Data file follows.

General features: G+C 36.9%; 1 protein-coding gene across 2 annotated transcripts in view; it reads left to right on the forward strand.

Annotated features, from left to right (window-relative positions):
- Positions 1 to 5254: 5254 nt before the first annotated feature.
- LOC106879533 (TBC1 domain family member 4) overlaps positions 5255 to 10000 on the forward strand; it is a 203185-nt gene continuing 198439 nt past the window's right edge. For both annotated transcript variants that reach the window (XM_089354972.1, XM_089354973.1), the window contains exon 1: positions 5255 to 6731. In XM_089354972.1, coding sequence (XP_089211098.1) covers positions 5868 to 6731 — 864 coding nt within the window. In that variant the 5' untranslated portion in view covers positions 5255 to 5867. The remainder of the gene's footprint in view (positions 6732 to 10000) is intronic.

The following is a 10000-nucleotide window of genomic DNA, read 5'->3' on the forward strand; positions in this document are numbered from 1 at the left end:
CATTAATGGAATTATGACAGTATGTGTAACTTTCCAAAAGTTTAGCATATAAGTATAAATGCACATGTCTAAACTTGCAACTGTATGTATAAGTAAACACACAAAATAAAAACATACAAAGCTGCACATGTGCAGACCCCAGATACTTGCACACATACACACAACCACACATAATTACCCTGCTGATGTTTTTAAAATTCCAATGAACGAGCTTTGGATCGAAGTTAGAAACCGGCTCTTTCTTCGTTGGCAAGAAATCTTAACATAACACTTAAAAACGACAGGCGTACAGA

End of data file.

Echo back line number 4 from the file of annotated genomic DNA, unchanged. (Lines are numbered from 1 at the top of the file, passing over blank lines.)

- LOC106879533 (TBC1 domain family member 4) overlaps positions 5255 to 10000 on the forward strand; it is a 203185-nt gene continuing 198439 nt past the window's right edge. For both annotated transcript variants that reach the window (XM_089354972.1, XM_089354973.1), the window contains exon 1: positions 5255 to 6731. In XM_089354972.1, coding sequence (XP_089211098.1) covers positions 5868 to 6731 — 864 coding nt within the window. In that variant the 5' untranslated portion in view covers positions 5255 to 5867. The remainder of the gene's footprint in view (positions 6732 to 10000) is intronic.